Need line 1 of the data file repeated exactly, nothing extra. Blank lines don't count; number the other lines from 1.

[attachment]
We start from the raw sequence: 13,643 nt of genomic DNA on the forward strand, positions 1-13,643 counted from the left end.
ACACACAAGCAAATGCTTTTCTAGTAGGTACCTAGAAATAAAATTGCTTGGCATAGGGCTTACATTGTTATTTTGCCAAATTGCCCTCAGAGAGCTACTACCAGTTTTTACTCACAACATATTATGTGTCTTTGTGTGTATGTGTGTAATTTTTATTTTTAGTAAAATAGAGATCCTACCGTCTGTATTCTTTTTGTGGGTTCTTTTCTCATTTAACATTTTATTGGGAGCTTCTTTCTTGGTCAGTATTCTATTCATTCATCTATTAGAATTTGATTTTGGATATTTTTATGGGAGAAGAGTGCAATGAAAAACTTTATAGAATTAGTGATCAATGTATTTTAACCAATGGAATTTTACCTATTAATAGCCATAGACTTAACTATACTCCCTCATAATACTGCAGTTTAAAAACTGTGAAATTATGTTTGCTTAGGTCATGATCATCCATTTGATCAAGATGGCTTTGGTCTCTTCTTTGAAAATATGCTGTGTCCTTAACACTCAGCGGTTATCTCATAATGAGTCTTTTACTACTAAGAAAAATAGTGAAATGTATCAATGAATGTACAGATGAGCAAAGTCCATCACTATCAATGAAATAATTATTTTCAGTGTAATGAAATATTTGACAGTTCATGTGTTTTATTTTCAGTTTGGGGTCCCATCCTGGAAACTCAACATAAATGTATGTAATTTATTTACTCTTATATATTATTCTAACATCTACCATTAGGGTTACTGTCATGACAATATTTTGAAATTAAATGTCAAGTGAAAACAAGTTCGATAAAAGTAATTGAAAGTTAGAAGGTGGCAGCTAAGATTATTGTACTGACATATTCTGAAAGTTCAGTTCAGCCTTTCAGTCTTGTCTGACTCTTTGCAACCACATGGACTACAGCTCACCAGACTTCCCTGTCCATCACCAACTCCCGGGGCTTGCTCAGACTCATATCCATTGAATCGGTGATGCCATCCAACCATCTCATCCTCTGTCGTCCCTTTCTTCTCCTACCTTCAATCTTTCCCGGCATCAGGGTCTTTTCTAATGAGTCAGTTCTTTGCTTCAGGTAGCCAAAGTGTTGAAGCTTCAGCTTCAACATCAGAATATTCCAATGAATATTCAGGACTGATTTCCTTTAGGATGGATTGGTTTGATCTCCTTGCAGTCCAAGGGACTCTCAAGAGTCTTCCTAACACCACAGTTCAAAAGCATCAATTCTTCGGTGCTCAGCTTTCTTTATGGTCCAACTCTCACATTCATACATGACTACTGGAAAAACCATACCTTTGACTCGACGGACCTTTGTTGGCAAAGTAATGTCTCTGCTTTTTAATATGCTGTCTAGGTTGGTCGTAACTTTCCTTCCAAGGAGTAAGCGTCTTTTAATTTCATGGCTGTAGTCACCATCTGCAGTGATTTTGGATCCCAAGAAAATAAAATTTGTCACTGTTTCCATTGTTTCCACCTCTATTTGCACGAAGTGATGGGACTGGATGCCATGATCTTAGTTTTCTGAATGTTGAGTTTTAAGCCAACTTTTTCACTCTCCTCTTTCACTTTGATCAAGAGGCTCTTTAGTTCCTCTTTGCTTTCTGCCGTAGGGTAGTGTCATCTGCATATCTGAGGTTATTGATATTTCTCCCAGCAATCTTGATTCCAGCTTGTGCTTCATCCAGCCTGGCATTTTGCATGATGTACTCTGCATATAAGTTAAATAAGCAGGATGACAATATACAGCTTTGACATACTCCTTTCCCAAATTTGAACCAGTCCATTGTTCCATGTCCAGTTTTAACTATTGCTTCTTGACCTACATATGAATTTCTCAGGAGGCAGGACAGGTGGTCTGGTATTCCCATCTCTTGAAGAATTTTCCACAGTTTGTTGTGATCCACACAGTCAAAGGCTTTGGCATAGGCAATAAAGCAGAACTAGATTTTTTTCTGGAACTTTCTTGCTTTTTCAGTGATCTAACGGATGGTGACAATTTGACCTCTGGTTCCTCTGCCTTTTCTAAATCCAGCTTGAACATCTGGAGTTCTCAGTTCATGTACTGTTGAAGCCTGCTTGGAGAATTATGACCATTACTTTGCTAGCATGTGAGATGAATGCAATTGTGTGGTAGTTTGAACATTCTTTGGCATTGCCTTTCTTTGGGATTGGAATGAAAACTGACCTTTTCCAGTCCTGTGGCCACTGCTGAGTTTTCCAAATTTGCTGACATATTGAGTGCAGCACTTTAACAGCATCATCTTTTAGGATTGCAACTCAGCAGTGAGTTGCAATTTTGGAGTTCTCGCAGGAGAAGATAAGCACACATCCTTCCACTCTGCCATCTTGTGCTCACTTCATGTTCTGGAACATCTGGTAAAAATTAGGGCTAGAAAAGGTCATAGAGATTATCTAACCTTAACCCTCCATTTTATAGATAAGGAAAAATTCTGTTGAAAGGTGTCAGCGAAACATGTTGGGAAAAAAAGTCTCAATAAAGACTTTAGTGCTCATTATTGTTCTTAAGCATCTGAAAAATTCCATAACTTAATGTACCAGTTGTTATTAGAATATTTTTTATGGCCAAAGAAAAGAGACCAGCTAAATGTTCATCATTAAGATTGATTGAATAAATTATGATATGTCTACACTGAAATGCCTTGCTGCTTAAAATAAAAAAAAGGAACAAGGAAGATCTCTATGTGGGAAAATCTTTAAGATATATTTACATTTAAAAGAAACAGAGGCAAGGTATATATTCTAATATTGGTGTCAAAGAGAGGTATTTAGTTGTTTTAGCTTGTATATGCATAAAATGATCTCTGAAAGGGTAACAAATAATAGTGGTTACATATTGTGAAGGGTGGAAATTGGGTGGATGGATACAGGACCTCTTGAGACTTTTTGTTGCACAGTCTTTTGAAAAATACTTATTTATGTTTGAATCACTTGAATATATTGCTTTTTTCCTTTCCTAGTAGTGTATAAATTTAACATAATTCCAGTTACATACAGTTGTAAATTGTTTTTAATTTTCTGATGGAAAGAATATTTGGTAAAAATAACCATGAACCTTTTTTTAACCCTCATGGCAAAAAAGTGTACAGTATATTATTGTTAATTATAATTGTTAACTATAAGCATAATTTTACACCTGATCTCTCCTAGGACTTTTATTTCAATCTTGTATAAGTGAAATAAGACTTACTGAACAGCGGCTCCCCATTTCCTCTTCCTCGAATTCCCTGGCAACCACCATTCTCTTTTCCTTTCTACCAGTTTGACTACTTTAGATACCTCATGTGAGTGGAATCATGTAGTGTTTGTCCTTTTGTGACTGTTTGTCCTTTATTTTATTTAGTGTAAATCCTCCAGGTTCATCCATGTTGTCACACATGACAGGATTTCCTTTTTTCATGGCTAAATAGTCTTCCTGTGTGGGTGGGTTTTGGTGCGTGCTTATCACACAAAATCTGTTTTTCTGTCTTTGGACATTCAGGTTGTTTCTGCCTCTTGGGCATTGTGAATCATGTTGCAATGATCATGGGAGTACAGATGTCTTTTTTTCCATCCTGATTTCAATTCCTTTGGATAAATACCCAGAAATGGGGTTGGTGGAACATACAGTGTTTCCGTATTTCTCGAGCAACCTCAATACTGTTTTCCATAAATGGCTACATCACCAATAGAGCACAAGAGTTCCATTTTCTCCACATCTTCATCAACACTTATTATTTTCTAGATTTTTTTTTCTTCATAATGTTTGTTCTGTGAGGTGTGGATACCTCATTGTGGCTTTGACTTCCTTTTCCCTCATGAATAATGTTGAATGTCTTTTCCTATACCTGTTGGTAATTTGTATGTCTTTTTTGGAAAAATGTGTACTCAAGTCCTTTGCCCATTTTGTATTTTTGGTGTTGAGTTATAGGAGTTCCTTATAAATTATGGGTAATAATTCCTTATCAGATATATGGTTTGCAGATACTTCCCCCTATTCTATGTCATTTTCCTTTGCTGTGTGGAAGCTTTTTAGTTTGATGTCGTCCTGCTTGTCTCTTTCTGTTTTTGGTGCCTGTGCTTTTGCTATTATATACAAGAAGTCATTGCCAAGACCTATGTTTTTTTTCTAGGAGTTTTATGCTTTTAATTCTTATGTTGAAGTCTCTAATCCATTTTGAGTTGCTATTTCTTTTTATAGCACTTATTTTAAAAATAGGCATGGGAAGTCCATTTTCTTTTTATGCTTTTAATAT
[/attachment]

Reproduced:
We start from the raw sequence: 13,643 nt of genomic DNA on the forward strand, positions 1-13,643 counted from the left end.